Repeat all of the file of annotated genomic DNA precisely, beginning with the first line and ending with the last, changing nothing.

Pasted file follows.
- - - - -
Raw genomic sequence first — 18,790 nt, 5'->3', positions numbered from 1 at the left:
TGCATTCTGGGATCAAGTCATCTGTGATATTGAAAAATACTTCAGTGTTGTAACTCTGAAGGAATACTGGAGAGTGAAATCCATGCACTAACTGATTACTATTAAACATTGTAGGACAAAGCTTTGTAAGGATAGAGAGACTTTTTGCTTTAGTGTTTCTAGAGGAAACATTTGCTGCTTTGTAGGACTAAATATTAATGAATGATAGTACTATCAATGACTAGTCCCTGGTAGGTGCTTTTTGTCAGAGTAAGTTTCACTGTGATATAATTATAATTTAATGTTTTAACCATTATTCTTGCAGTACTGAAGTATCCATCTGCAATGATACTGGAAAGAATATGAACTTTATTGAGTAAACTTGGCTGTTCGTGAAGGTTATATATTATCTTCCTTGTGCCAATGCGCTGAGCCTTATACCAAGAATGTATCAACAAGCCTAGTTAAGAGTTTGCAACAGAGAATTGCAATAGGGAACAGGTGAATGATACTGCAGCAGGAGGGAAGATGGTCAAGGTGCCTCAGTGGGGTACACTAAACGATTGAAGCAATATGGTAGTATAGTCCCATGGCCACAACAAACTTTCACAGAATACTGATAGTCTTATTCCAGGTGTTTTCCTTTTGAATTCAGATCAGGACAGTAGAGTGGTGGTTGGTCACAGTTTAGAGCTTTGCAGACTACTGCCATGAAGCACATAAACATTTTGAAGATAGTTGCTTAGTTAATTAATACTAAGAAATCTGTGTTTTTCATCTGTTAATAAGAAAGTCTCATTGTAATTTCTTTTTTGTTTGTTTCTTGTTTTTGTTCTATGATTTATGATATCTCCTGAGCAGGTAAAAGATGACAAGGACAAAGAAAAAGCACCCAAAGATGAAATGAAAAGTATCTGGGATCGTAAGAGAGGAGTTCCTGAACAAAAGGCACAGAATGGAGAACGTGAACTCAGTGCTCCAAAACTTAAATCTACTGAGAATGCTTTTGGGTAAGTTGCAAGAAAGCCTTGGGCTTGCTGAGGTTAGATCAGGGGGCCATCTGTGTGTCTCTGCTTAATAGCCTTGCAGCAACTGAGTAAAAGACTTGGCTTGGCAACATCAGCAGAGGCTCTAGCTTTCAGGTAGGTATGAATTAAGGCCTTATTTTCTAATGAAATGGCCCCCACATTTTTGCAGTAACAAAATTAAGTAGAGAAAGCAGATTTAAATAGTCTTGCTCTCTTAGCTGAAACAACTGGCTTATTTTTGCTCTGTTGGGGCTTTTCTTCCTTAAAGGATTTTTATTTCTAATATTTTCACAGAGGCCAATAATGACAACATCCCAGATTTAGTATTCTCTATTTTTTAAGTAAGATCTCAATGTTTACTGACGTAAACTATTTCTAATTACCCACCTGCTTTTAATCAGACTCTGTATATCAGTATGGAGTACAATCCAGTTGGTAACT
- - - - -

Raw genomic sequence first — 18,790 nt, 5'->3', positions numbered from 1 at the left:
TGCATTCTGGGATCAAGTCATCTGTGATATTGAAAAATACTTCAGTGTTGTAACTCTGAAGGAATACTGGAGAGTGAAATCCATGCACTAACTGATTACTATTAAACATTGTAGGACAAAGCTTTGTAAGGATAGAGAGACTTTTTGCTTTAGTGTTTCTAGAGGAAACATTTGCTGCTTTGTAGGACTAAATATTAATGAATGATAGTACTATCAATGACTAGTCCCTGGTAGGTGCTTTTTGTCAGAGTAAGTTTCACTGTGATATAATTATAATTTAATGTTTTAACCATTATTCTTGCAGTACTGAAGTATCCATCTGCAATGATACTGGAAAGAATATGAACTTTATTGAGTAAACTTGGCTGTTCGTGAAGGTTATATATTATCTTCCTTGTGCCAATGCGCTGAGCCTTATACCAAGAATGTATCAACAAGCCTAGTTAAGAGTTTGCAACAGAGAATTGCAATAGGGAACAGGTGAATGATACTGCAGCAGGAGGGAAGATGGTCAAGGTGCCTCAGTGGGGTACACTAAACGATTGAAGCAATATGGTAGTATAGTCCCATGGCCACAACAAACTTTCACAGAATACTGATAGTCTTATTCCAGGTGTTTTCCTTTTGAATTCAGATCAGGACAGTAGAGTGGTGGTTGGTCACAGTTTAGAGCTTTGCAGACTACTGCCATGAAGCACATAAACATTTTGAAGATAGTTGCTTAGTTAATTAATACTAAGAAATCTGTGTTTTTCATCTGTTAATAAGAAAGTCTCATTGTAATTTCTTTTTTGTTTGTTTCTTGTTTTTGTTCTATGATTTATGATATCTCCTGAGCAGGTAAAAGATGACAAGGACAAAGAAAAAGCACCCAAAGATGAAATGAAAAGTATCTGGGATCGTAAGAGAGGAGTTCCTGAACAAAAGGCACAGAATGGAGAACGTGAACTCAGTGCTCCAAAACTTAAATCTACTGAGAATGCTTTTGGGTAAGTTGCAAGAAAGCCTTGGGCTTGCTGAGGTTAGATCAGGGGGCCATCTGTGTGTCTCTGCTTAATAGCCTTGCAGCAACTGAGTAAAAGACTTGGCTTGGCAACATCAGCAGAGGCTCTAGCTTTCAGGTAGGTATGAATTAAGGCCTTATTTTCTAATGAAATGGCCCCCACATTTTTGCAGTAACAAAATTAAGTAGAGAAAGCAGATTTAAATAGTCTTGCTCTCTTAGCTGAAACAACTGGCTTATTTTTGCTCTGTTGGGGCTTTTCTTCCTTAAAGGATTTTTATTTCTAATATTTTCACAGAGGCCAATAATGACAACATCCCAGATTTAGTATTCTCTATTTTTTAAGTAAGATCTCAATGTTTACTGACGTAAACTATTTCTAATTACCCACCTGCTTTTAATCAGACTCTGTATATCAGTATGGAGTACAATCCAGTTGGTAACT